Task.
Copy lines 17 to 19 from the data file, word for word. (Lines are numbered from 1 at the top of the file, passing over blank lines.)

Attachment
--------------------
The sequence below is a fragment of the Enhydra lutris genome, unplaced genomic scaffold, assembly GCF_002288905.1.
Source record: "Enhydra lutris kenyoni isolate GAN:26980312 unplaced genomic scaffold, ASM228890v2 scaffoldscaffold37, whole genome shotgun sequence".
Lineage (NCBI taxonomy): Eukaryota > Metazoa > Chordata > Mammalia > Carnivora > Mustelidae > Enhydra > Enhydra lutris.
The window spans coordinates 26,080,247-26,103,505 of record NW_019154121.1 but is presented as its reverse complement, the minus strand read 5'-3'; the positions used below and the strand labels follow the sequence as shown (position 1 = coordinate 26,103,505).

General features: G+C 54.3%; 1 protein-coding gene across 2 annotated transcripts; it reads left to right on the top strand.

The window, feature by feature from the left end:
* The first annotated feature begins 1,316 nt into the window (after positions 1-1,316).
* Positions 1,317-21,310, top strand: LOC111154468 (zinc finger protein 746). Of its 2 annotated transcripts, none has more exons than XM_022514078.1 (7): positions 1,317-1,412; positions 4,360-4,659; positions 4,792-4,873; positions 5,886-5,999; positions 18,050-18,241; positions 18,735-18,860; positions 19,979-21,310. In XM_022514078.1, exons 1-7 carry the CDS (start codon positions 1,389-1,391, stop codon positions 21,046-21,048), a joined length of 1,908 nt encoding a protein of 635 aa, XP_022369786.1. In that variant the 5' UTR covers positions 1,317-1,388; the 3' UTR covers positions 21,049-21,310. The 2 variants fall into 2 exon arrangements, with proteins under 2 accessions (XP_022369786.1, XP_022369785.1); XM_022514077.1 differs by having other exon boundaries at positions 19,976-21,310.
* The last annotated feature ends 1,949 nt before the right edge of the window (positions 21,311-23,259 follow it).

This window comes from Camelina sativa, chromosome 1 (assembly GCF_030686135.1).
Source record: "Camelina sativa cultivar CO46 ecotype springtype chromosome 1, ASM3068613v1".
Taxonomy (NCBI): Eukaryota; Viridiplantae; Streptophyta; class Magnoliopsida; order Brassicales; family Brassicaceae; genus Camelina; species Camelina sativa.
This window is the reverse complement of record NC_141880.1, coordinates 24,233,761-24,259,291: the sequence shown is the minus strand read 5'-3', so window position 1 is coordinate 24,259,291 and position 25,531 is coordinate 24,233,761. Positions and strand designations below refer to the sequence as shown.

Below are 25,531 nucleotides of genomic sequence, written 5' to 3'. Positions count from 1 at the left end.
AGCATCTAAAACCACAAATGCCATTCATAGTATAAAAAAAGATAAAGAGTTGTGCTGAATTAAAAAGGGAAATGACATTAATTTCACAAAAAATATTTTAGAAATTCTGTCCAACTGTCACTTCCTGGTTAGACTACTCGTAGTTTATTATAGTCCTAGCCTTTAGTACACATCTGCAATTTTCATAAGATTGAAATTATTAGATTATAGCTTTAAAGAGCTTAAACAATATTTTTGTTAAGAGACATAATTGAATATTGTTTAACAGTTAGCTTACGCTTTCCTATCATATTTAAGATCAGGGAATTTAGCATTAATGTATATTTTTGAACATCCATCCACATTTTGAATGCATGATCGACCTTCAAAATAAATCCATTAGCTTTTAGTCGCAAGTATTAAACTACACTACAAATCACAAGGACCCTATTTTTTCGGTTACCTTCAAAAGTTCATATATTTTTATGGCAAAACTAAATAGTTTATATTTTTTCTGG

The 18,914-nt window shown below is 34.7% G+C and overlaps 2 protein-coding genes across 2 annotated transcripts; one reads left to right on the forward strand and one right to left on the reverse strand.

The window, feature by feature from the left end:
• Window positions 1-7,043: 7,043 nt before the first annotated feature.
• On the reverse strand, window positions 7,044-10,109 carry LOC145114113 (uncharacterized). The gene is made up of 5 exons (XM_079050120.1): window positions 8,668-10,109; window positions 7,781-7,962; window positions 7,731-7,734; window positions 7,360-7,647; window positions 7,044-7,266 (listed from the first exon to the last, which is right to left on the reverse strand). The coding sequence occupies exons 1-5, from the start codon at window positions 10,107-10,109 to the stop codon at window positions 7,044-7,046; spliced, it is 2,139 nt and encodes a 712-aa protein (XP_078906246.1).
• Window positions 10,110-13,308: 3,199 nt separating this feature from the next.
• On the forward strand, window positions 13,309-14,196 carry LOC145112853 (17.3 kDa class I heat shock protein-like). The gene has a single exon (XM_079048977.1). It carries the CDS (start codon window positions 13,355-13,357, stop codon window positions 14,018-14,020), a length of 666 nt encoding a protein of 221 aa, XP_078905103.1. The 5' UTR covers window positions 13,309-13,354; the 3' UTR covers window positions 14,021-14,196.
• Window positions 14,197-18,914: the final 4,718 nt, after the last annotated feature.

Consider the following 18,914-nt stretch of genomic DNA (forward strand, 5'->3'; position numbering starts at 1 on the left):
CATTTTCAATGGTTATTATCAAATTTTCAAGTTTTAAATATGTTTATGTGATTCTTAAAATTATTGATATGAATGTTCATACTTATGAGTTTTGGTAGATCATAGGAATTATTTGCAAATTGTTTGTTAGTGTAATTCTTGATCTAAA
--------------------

The window, feature by feature from the left end:
• Window positions 1-7,043: 7,043 nt before the first annotated feature.
• On the reverse strand, window positions 7,044-10,109 carry LOC145114113 (uncharacterized). The gene is made up of 5 exons (XM_079050120.1): window positions 8,668-10,109; window positions 7,781-7,962; window positions 7,731-7,734; window positions 7,360-7,647; window positions 7,044-7,266 (listed from the first exon to the last, which is right to left on the reverse strand). The coding sequence occupies exons 1-5, from the start codon at window positions 10,107-10,109 to the stop codon at window positions 7,044-7,046; spliced, it is 2,139 nt and encodes a 712-aa protein (XP_078906246.1).